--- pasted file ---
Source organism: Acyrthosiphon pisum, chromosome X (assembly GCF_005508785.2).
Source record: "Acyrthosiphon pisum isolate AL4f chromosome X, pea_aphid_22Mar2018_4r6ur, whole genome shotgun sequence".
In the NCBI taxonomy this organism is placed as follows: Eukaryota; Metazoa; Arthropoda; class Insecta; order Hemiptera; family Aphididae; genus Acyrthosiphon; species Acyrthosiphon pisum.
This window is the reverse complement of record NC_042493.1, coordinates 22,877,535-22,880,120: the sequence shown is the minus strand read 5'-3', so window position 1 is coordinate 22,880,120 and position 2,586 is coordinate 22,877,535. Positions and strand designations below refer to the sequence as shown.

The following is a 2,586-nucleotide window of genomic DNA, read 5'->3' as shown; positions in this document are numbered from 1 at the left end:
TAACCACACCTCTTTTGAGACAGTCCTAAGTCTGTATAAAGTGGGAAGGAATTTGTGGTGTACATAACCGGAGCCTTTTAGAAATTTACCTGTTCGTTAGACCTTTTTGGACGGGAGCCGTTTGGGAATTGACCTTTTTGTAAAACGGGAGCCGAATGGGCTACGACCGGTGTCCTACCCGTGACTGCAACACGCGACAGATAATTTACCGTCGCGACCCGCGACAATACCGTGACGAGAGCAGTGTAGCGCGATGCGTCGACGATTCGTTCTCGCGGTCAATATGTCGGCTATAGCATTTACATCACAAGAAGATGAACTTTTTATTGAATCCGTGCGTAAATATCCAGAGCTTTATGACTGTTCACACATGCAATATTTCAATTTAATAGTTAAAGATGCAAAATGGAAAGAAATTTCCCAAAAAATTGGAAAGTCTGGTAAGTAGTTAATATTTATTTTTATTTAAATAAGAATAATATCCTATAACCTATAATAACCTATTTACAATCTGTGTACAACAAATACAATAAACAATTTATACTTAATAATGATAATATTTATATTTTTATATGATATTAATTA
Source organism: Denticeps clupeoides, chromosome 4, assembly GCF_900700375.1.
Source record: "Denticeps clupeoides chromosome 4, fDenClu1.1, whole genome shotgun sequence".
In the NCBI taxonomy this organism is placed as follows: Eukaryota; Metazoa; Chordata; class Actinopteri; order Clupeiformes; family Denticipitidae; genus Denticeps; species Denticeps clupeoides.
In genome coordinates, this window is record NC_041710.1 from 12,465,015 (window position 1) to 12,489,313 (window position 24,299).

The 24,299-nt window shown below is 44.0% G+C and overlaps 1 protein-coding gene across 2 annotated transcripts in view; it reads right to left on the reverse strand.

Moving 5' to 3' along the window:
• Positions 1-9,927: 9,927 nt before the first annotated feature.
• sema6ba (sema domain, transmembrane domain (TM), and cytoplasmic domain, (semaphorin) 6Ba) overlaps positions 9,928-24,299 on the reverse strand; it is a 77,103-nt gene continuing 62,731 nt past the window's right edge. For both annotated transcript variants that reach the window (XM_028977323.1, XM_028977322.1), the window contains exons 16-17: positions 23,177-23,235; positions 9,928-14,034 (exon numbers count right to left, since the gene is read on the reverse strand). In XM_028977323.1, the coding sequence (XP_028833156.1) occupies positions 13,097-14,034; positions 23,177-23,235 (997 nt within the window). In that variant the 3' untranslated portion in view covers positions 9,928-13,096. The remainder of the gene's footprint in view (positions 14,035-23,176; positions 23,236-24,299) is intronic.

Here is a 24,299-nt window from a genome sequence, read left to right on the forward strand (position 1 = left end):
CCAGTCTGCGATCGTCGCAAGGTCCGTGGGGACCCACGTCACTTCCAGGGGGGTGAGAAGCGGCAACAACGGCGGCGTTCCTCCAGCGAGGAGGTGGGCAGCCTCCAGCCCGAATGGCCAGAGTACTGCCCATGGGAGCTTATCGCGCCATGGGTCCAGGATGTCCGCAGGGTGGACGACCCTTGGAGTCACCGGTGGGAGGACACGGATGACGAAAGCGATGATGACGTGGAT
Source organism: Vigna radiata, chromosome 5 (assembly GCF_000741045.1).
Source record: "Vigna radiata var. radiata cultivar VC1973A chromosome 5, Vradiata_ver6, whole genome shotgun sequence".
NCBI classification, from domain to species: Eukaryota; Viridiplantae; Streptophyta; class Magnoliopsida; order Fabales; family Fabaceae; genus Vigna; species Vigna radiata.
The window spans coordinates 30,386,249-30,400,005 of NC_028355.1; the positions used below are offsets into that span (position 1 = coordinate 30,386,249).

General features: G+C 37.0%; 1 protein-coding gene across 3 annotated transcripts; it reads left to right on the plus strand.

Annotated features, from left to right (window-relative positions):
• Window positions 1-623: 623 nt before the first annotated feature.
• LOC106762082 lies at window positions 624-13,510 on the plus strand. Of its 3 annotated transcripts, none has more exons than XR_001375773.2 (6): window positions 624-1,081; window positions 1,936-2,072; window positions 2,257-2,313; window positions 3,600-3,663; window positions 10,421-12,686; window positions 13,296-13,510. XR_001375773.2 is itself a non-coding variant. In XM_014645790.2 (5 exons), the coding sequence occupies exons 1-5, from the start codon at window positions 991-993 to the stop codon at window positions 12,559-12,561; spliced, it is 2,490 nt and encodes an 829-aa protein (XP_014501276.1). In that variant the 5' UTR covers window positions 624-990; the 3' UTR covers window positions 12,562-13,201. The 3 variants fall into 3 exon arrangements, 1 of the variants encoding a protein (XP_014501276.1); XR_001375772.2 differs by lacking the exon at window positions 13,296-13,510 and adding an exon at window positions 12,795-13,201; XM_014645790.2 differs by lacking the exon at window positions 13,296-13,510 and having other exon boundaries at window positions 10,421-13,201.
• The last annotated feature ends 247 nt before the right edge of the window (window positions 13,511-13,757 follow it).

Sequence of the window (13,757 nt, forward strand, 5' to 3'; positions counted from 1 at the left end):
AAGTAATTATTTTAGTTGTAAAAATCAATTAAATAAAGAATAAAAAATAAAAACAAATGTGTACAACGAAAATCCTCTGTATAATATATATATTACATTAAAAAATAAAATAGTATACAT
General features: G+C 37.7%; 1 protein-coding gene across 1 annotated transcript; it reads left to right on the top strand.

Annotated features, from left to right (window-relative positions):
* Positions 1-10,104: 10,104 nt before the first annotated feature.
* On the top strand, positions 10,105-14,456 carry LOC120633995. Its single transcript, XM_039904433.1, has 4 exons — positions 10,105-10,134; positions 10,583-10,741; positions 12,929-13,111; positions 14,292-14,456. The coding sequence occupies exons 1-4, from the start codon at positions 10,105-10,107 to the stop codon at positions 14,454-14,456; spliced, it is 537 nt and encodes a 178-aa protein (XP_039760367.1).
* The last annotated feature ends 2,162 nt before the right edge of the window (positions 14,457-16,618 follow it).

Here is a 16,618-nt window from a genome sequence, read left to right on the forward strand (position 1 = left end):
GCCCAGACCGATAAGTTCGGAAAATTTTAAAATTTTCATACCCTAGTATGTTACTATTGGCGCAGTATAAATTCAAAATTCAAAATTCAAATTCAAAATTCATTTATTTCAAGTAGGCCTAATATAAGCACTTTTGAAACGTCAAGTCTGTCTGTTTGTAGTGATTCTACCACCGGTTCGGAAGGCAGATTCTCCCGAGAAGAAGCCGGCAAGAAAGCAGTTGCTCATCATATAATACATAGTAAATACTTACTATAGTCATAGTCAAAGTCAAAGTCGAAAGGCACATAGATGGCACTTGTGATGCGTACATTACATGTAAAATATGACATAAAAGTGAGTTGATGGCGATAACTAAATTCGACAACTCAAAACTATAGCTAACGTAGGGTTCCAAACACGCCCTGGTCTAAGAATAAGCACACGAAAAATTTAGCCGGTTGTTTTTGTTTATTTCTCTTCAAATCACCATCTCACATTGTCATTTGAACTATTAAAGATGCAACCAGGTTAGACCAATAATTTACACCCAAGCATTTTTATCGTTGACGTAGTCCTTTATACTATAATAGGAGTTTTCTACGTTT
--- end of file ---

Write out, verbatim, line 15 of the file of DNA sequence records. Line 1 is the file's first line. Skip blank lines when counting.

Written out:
Here is a 24,299-nt window from a genome sequence, read left to right on the forward strand (position 1 = left end):